Finally, their demeanor at trial was not consistent with truthfulness. Moreover, the content of their testimony convinces the Court that they had the requisite intent to defraud the creditors. They have no credible explanations for their omissions, transfers to relatives, and failure to properly disclose their transactions.
False Oath: Section 727(a)(4)
Section 727(a)(4), false oath or account, also contains an intent element for denial of discharge. The Court finds that the plaintiff has met its burden of proof with respect to this section. The debtors signed a voluntary petition, schedules of assets and liabilities, and a statement of financial affairs, all under penalties of perjury. These written declarations have the force and effect of oaths. In re Sanders, 128 B.R. 963 (Bankr.W.D.La. 1991). Moreover, the debtors testified at the creditors meeting, held pursuant to section 341. At that meeting, the debtors were asked specific questions regarding their schedules, at which time they reaffirmed all of the information contained in the schedules. However, when more closely examined regarding specifics, it was discovered that material omissions in the schedules existed. Thus, not only did the debtors make false statements in the schedules, they falsely testified during the section 341 meeting.
For example, the debtors claimed a total funds in all checking and savings accounts amounted to Twenty Five Dollars. In fact, the debtors had on deposit with the Commercial National Bank of Texarkana, funds in the amount of $2,239.34. The debtors failed to schedule numerous items of property and transfers of property, including a 1985 Ford Pickup Truck, a boat, a motor, a trailer, a 1988 4-Wheel Polars ATV 250 Vehicle, a 1975 Coachman Camper Trailer, and a 1978 Dodge Pickup Truck.
This recitation makes it clear that there are a number of material misstatements on the schedules. The issue thus becomes whether these false statements were knowingly and wilfully made. In order for a false statement under oath to serve as a basis for a denial of discharge, the statement must be known by the debtor to be false and be made wilfully with an intent to defraud. This intent can be established by circumstantial evidence. In re Sanders, 128 B.R. 963. Moreover, statements made with reckless indifference to the truth are regarded as intentionally false. Id.
In this case, the evidence leads only to the conclusion that the debtors knowingly and wilfully omitted or falsely valued assets with intent to defraud. Transfers were made to close friends and relatives and were not disclosed until confronted with evidence of the transfers. The failure to report their property and the failure to carefully read the typed schedules prior to signing them indicates to the Court the complete disregard for the duty of honesty imposed by the Bankruptcy Code. The fact that the debtors later amended their schedules does not assist them in this instance. Filing corrected schedules only after their fraud was discovered does not cure the initial falsity of the schedules and testimony. Since the initial omissions were deliberate and with the required intent, subsequent amendment does not negate the initial fraudulent intent. The Court notes that the schedules were amended, not immediately following the section 341 meeting, held on October 15, 1992, but rather, over two months later, after the complaint objecting to discharge was filed. The debtors were unable to offer any credible explanation for their failure to file proper schedules in the first instance and their failure to act to correct their false statements.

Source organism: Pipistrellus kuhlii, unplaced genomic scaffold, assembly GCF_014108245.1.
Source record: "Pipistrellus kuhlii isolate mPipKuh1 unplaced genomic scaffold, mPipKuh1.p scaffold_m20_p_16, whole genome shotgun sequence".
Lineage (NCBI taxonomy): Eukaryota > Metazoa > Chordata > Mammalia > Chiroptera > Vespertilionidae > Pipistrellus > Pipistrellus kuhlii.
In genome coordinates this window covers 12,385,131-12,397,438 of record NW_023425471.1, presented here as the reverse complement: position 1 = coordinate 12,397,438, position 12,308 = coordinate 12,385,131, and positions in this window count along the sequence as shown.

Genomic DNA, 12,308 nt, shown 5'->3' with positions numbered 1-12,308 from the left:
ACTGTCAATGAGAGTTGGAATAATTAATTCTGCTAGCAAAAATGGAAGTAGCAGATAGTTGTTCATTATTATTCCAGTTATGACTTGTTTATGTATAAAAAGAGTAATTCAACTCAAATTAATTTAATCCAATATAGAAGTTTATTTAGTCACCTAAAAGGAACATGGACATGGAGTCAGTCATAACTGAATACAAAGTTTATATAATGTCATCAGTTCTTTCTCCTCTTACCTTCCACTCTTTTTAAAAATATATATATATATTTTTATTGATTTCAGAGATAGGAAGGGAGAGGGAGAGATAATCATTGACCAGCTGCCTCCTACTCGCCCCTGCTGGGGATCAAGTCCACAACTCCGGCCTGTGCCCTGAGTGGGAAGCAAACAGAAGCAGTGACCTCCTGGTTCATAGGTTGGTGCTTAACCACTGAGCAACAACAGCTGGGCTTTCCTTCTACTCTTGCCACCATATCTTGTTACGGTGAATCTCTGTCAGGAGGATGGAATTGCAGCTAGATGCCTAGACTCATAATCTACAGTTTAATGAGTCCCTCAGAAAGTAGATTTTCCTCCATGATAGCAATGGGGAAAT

The debtors assert that they had no intent to defraud their creditors, but that the petition was hurriedly filed to avoid collection efforts by their various creditors, including the taxing authorities. Thus, they argue, any errors and omissions were due to the haste in which they filed. This defense is not credible in light of several facts. The debtors initially filed a skeleton petition with little information on it on August 28, 1992. The filing of that initial petition stayed collection efforts. The debtors were given until October 15, 1992, to file complete schedules. The false schedules which are the subject of this adversary proceeding were not filed until that date. Thus, the debtors had ample time to prepare full and complete schedules. This failure to make proper disclosure despite this lengthy "breathing space" corroborates the other evidence of fraudulent intent to file false schedules. Further, debtors were given an opportunity to correct any errors at their section 341 meeting. Rather than clarifying such errors at that time, the debtors reaffirmed the information in the schedules. Only after they realized that the omissions had been discovered by others, did they seek to correct the false statements.
Based upon this evidence, it is
ORDERED that judgment will be entered in favor of plaintiff and the debtors' discharge will be denied pursuant to 11 U.S.C. § 727(a)(2), (4).